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Pure Milk Co. v. Salter

Supreme Court of Alabama
Mar 31, 1932
224 Ala. 417 (Ala. 1932)


6 Div. 4.

January 21, 1932. Rehearing Denied March 31, 1932.

Appeal from Circuit Court, Jefferson County; C. B. Smith, Judge.

J. P. Mudd, of Birmingham, for appellants.

The effect of granting plaintiff's motion to strike the plea of recoupment of Gilham was to deprive him of the right to maintain such plea. This ruling was error. Code 1923, §§ 10177, 10179-10182, 9458, 5668; Graves v. Ætna Ins. Co., 215 Ala. 250, 110 So. 390; Ashurst v. Arnold, etc., Co., 201 Ala. 480, 78 So. 386; Sibley v. Bowen, 222 Ala. 13, 130 So. 547; A. G. S. v. Clark, 136 Ala. 450, 34 So. 917; Beatty v. Hartwell, 217 Ala. 239, 115 So. 164; Stull v. Daniel Mach. Co., 207 Ala. 544, 93 So. 583; Sternberg v. Bonfeld, 19 Ala. App. 594, 99 So. 659; Ala. Power Co. v. Kendrick, 219 Ala. 692, 123 So. 215; Dickson v. Ala. M. S. Co., 18 Ala. App. 164, 89 So. 843; Huey v. Dykes, 203 Ala. 231, 82 So. 481, 482; Meyerson v. New Idea Hos. Co., 217 Ala. 153, 115 So. 94, 55 A.L.R. 1231; Walker v. St. L.-S. F. R. Co., 214 Ala. 492, 108 So. 388; So. R. Co. v. Lockridge, 222 Ala. 15, 130 So. 557; Supreme Lodge v. Gustin, 202 Ala. 246, 80 So. 84. The arguments of plaintiff's attorneys to the jury being grossly improper, illegal, and unfairly prejudicial, a new trial should have been granted to appellants. Florence C. I. Co. v. Field, 104 Ala. 471, 16 So. 538; Tannehill v. State, 159 Ala. 51, 48 So. 662; B. R. L. P. Co. v. Drennen, 175 Ala. 338, 57 So. 876, Ann. Cas. 1914C, 1037; Ala. F. I. Co. v. Williams, 207 Ala. 99, 91 So. 879; Davis v. Quattlebaum, 210 Ala. 242, 97 So. 701; Watts v. Espy, 211 Ala. 502, 101 So. 106; Metropolitan L. I. Co. v. Carter, 212 Ala. 212, 102 So. 130; Standridge v. Martin, 203 Ala. 486, 84 So. 266; Amer. Ry. Ex. Co. v. Reid, 216 Ala. 479, 113 So. 507; B. R. L. P. Co. v. Gonzalez, 183 Ala. 286, 61 So. 80, Ann. Cas. 1916A, 543; Sharp v. State, 193 Ala. 28, 69 So. 122; Lambert v. State, 208 Ala. 44, 93 So. 708. To drive an automobile along the public highway while asleep is negligence, and the jury should have been so charged as requested by defendants. Grogitzki v. Detroit Ambulance Co., 186 Mich. 374, 152 N.W. 923; N. A. R. Co. v. Counts, 166 Ala. 550, 51 So. 938.

Ewing, Trawick Clark, of Birmingham, for appellee.

A plea of recoupment by a bailee for damages for injury to the subject of the bailment is subordinate to a claim for damages thereto on behalf of the bailor. Recovery by the bailor is a bar to a claim by the bailee. A plea of recoupment on behalf of the bare possessor of personal property is property stricken when there is a similar plea in the same action on behalf of the owner. The Farmer v. McCraw, 31 Ala. 659; Id., 26 Ala. 189, 72 Am. Dec. 718; Cresent N. H. Co. v. Hines, 7 Ala. App. 609, 61 So. 9; 34 C. J. 850, 1024; Code 1923, § 9458; Alabama G. S. R. Co. v. Clark, 136 Ala. 450, 34 So. 917. Error committed by the trial court as to only one party does not necessarily work a reversal as to party not prejudiced by such error. Nor. Ala. Tr. Co. v. Hays, 184 Ala. 592, 64 So. 39; So. R. Co. v. Harris, 207 Ala. 534, 93 So. 470; Young v. Woodward Iron Co., 216 Ala. 330, 113 So. 223; Tullis v. Blue, 216 Ala. 577, 114 So. 185. Counsel in argument may make his own deductions or inferences from the evidence, and the court should not too narrowly restrict such argument. Ford v. Hankins, 209 Ala. 202, 96 So. 349; Ala. Power Co. v. Goodwin, 210 Ala. 657, 99 So. 158; Ala. Power Co. v. Bruce, 209 Ala. 423, 96 So. 346, 347; Harris v. Harris, 211 Ala. 222, 100 So. 333; Reed v. Robinson, 213 Ala. 14, 104 So. 130; Ala. F. I. Co. v. Williams, 207 Ala. 99, 91 So. 879; Blakeney v. Ala. Power Co., 222 Ala. 394, 133 So. 16. A written charge which assumes facts is properly refused. B. R. L. P. Co. v. Mullen, 138 Ala. 614, 35 So. 701; Montgomery S. R. Co. v. Smith, 146 Ala. 316, 39 So. 757; Garden v. Houston Bros., 163 Ala. 300, 50 So. 1030; De Loach M. M. Co. v. Middlebrooks, 95 Ala. 459, 10 So. 917. The driving of an automobile while asleep does not necessarily amount to negligence as matter of law. Helton v. Ala. M. R. Co., 97 Ala. 275, 12 So. 276; L. N. R. Co. v. Thornton, 117 Ala. 274, 23 So. 778; Bushnell v. Bushnell, 103 Conn. 583, 131 A. 432, 44 A.L.R. 785.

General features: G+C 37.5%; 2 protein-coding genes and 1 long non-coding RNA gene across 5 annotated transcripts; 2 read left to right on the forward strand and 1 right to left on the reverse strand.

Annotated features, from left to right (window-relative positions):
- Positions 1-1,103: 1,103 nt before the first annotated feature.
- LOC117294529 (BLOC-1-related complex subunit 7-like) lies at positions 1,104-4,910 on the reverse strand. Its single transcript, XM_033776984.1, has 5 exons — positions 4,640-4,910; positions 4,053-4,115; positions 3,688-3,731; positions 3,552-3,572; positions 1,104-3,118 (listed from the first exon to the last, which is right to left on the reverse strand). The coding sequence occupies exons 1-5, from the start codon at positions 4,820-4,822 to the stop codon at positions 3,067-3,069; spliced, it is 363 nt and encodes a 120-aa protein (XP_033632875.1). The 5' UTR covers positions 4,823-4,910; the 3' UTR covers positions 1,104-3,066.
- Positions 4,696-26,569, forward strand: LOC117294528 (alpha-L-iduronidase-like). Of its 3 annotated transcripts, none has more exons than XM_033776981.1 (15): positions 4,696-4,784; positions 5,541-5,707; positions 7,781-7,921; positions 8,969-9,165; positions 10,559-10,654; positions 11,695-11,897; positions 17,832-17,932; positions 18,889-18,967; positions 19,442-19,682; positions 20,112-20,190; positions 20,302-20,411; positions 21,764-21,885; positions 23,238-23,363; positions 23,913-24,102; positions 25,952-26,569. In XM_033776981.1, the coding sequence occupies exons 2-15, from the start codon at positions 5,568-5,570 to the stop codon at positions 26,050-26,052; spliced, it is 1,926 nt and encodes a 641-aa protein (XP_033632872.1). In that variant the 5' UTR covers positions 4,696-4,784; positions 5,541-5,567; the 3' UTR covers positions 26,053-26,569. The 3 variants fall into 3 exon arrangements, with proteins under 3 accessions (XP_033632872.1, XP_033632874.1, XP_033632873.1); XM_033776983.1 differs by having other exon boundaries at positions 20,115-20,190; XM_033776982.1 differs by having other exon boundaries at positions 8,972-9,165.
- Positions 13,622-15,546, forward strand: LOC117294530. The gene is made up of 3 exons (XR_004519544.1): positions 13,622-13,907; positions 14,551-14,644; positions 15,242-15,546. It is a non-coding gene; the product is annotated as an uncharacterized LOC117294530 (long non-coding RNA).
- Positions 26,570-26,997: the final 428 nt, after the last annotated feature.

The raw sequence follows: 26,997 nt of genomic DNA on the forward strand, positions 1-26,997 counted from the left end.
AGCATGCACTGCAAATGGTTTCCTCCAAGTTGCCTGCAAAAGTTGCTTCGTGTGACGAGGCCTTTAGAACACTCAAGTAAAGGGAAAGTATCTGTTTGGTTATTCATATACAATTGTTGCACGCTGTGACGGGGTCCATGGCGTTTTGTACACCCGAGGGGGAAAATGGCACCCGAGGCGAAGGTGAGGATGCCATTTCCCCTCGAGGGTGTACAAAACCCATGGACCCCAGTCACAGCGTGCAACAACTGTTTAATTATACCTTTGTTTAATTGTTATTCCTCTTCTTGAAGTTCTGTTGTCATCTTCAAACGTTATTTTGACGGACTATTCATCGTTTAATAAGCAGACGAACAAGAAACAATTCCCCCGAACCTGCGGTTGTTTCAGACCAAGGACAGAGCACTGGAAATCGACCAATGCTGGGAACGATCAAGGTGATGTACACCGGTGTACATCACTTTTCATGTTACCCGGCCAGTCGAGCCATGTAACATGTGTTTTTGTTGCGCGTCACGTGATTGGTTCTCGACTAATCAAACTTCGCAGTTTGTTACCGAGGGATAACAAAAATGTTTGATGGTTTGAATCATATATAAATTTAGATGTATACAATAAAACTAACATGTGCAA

This suit was originally filed by appellee (plaintiff in the court below) against the Pure Milk Company, Inc., and one John Gilham, and sought recovery of damages for personal injuries growing out of a collision between the car driven by the plaintiff and a truck owned by defendant, Pure Milk Company, Inc., and driven at the time by the said John Gilham. Both defendants appeared, and filed separate demurrers to the complaint, which consisted of two counts. The first count charged simple negligence and the second wanton wrong. The demurrers were directed to each count separately and severally. These demurrers were overruled, and while the first eleven assignments of error challenge the correctness of the ruling of the court upon the demurrers, yet the appellants make no insistence upon these errors in brief filed on this appeal. They will be deemed, therefore, to have waived and abandoned the same. Louisville N. R. R. Co. v. Holland, 173 Ala. 675, 55 So. 1001; Memphis C. R. R. Co. v. Martin, 131 Ala. 269, 280, 30 So. 827; Beyer v. Fields, 134 Ala. 236, 32 So. 742; Northern Ala. Ry. Co. v. Counts, 166 Ala. 550, 51 So. 938.

After the demurrers were overruled, the defendants, separately and severally, filed pleas to the complaint, and each (separately) filed pleas of recoupment (counter suits) against the plaintiff, and, like the complaint, each of the counter suits sought recovery against the cross-defendant in two counts or statements; the first, as for simple negligence, and the second as for wanton injury, each growing out of the identical collision.

Thereafter the plaintiff amended his complaint by leave of the court, by striking the name of John Gilham as a party defendant. To this ruling the defendants excepted. With this defendant thus dropped from the case, the court, on motion of the plaintiff, struck defendant's (Gilham's) plea of recoupment, or countersuit. These rulings of the court, it is earnestly insisted, were erroneous, and should constitute reversible error in this case.

The plaintiff had the right under our amendment statute, Code, § 9513, to amend by striking out John Gilham, as a party defendant. Nor was it incumbent upon him to assign any reasons therefor.